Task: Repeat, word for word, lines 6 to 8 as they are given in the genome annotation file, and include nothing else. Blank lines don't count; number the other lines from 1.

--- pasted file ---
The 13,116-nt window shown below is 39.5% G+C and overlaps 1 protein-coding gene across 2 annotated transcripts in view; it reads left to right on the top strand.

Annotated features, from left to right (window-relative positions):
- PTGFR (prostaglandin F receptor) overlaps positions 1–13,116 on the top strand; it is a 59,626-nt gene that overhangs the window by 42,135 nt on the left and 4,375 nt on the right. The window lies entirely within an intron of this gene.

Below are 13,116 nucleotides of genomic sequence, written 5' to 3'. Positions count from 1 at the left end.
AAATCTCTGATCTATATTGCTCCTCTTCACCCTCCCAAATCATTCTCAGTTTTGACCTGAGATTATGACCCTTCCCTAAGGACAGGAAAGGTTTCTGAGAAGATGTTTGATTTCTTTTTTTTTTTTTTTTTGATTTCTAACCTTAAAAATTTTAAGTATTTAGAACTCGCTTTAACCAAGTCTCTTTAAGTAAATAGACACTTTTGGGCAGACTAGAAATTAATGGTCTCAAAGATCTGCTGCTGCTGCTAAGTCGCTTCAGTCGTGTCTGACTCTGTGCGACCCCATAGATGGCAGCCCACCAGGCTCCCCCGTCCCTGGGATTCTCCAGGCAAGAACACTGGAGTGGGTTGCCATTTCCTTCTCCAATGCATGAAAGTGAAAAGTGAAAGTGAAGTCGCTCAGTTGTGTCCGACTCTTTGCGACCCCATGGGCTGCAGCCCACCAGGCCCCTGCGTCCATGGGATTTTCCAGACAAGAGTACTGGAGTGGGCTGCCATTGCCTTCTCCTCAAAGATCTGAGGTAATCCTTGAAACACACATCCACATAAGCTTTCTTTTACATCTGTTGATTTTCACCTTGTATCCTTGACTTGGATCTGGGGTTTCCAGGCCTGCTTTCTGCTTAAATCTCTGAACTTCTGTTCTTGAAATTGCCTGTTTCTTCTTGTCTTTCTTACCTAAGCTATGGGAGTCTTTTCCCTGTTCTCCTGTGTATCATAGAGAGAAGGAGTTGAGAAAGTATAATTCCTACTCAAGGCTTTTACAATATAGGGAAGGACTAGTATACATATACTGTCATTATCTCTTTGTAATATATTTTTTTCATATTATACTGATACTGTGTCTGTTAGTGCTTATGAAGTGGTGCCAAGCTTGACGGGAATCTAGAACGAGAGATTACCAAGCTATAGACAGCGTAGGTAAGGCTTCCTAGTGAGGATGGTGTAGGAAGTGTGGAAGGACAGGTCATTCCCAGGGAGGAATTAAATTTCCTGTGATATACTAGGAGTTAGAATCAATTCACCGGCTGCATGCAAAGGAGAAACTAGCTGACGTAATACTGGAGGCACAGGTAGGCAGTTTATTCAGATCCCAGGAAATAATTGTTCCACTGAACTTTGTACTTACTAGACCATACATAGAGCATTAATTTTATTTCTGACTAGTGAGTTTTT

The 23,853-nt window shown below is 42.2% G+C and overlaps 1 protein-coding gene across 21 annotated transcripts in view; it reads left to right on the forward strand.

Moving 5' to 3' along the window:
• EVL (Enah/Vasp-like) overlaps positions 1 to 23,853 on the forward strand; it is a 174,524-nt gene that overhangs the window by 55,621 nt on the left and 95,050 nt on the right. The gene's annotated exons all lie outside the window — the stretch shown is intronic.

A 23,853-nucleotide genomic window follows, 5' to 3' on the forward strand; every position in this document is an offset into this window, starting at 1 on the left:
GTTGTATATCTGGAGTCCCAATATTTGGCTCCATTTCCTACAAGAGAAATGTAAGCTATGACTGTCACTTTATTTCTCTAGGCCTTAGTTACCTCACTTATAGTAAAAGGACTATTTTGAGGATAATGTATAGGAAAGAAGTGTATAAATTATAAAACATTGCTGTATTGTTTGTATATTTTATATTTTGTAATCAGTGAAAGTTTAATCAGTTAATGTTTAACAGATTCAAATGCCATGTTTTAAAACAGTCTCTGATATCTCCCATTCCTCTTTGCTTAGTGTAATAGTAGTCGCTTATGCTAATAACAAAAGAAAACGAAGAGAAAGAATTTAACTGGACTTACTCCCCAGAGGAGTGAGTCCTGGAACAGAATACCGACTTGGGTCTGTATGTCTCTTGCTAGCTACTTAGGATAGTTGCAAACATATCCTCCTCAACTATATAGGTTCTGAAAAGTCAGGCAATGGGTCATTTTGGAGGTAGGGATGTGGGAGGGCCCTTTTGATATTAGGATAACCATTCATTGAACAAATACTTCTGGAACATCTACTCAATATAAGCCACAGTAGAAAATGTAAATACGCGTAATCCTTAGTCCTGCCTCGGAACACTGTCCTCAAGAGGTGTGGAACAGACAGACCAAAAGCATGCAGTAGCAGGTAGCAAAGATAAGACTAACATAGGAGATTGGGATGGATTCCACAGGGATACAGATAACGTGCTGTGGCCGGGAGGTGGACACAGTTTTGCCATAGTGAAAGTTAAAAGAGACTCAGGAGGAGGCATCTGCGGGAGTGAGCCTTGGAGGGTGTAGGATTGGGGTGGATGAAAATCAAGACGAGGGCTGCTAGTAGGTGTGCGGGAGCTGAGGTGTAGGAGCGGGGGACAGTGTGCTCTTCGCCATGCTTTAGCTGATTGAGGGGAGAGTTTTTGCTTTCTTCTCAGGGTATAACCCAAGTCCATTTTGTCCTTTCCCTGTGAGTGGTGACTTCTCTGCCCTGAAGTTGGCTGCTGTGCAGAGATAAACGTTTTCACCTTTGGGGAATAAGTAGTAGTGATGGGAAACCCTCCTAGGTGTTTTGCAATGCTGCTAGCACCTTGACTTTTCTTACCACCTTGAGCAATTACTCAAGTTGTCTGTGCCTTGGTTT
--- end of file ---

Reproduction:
The 23,853-nt window shown below is 42.2% G+C and overlaps 1 protein-coding gene across 21 annotated transcripts in view; it reads left to right on the forward strand.

Moving 5' to 3' along the window:
• EVL (Enah/Vasp-like) overlaps positions 1 to 23,853 on the forward strand; it is a 174,524-nt gene that overhangs the window by 55,621 nt on the left and 95,050 nt on the right. The gene's annotated exons all lie outside the window — the stretch shown is intronic.